Jillian Alexander felt the joy of being admitted to Johnson & Wales University even before completing her application. The teen-ager simply gave her transcript to a recruiter from the private school in Providence, R.I., and soon heard those golden words: "You've been accepted."
"She just told me right on the spot," recalled Alexander, whose grades (a 3.8 GPA) and test scores (1,000 SATs) won her admission back in November.
Among high school seniors aiming for college, experiences like Alexander's are becoming more common. The traditional February-to-April admissions period -- when colleges mail fat envelopes to those they accept and one-pagers to those they reject -- is quietly eroding.
Schools are recognizing that today's prospective freshman grew up with the immediacy of the Internet and doesn't like to wait by the mailbox for an answer.
Some colleges now hold open houses and similar events where they admit worthy students right then and there. Others shorten the wait by giving applicants access to a Web page where their decision is posted, or send the news by e-mail.
Breaking out of mold
How many schools employ these practices is unknown, but they're clearly growing with the technology. And they're in addition to the ways hundreds of schools already break out of the traditional waiting period by offering applicants early admission in the fall or rolling admission throughout the year.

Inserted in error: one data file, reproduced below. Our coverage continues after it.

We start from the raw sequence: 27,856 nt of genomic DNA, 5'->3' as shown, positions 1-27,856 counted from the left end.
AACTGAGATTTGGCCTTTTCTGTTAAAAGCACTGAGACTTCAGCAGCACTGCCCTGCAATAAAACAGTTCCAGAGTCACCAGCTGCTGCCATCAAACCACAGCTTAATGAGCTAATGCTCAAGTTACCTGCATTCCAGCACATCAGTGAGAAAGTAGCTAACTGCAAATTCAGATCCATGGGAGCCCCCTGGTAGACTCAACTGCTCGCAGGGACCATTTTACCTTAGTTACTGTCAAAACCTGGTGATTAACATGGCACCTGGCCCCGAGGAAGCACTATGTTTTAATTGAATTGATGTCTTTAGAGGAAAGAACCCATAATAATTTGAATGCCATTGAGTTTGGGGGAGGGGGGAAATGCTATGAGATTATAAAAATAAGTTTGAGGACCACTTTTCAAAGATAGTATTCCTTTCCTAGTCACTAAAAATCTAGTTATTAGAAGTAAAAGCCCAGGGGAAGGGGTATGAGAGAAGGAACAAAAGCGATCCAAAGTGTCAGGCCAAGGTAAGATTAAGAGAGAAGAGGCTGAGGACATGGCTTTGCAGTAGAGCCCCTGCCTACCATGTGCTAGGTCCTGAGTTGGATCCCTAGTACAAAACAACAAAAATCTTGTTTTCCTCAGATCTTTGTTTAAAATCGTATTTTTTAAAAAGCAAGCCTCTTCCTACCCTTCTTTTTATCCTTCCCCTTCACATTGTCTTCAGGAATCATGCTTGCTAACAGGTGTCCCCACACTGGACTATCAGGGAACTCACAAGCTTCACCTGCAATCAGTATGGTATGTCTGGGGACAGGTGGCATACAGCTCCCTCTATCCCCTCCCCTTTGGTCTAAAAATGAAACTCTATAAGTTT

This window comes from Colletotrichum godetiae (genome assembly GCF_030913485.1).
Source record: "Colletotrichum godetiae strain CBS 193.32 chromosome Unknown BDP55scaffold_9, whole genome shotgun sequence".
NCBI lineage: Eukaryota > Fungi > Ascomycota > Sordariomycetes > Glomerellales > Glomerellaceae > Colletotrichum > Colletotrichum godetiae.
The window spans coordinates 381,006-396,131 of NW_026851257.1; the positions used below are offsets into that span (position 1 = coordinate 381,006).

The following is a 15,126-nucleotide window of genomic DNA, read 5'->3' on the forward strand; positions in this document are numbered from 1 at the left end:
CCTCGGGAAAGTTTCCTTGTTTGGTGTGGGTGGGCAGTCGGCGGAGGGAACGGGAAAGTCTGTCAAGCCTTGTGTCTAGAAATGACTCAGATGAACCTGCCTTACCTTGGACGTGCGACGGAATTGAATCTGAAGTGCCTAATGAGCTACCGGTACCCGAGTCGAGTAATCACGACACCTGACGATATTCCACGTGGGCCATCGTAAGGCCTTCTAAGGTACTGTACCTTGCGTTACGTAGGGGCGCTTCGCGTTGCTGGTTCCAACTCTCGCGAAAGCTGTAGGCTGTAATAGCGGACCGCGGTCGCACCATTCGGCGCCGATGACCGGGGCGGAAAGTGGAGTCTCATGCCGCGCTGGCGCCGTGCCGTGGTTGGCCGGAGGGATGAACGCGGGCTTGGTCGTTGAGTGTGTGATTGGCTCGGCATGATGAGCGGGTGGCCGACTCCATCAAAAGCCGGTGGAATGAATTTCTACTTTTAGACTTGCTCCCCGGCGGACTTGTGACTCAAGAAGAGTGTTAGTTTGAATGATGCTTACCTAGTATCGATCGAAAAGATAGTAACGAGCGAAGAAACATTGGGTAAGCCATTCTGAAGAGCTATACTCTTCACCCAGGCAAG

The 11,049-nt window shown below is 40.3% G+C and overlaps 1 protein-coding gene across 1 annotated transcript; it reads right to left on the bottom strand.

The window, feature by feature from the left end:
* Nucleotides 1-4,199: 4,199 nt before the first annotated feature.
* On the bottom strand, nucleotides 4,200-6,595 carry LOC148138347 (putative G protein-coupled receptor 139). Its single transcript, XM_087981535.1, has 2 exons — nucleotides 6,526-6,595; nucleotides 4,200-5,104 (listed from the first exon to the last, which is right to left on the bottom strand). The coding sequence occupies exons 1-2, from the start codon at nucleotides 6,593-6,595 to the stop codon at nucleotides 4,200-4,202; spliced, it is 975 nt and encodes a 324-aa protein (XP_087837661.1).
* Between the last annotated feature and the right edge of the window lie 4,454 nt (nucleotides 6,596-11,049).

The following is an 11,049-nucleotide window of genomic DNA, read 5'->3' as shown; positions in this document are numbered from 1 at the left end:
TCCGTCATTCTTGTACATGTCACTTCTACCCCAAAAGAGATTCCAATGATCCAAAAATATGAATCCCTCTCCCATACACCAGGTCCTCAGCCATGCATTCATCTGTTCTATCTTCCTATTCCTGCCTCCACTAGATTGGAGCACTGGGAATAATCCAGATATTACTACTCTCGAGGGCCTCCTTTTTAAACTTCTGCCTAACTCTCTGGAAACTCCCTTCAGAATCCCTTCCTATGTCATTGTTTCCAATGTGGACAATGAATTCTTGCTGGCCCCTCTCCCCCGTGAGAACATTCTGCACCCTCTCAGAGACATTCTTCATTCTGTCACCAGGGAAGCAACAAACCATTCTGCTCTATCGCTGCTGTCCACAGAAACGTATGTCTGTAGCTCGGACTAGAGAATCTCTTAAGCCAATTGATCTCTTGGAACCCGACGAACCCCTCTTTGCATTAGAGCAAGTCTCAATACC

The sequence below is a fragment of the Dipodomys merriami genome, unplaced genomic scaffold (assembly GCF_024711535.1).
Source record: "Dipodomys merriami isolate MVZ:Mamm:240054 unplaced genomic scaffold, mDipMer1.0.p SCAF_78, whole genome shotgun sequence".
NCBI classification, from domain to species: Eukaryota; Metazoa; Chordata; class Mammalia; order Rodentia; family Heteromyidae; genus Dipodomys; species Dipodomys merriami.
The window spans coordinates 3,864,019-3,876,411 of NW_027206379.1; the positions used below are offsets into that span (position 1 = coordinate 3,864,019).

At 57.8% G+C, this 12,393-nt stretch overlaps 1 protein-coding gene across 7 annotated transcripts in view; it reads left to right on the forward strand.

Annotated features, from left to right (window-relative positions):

"We want to treat them well, and we want to take into account their convenience," said Harvard admissions director Marlyn McGrath Lewis.
Harvard inaugurated e-mail notification in December for early admission applicants, though some 100 messages bounced back to the school. Lewis says the university will have working e-mail addresses on April 3, when it will e-mail another batch of admissions decisions on the same day it sends admissions packets via the U.S. Postal Service.
'It's much better'
The University of Colorado gives applicants PIN numbers to a Web site where they can track their application's status. There they can find out, for instance, if their file is in committee or missing a transcript.
Applicants who are admitted can see that on the Web. Those who aren't see a note telling them a letter is on its way.
The Boulder campus sifts some 20,000 applicants for about 5,000 freshman slots. Before the Web site went online last year, there were a lot of panicky phone calls when admissions got backlogged.
"It's much better," said admissions director Barbara Schneider. "We understand fully where the kids are coming from if they don't hear."
Yet immediacy also has its drawbacks.
Meghan McKenna of Glendale, Calif., recalls classmates at her private school crying last spring in the computer lab. The University of California, Los Angeles, had just posted its admission decisions, and some students got bad news.
While McKenna was among the fortunate, the spectacle of tears "was pretty intimidating, and sad," she said.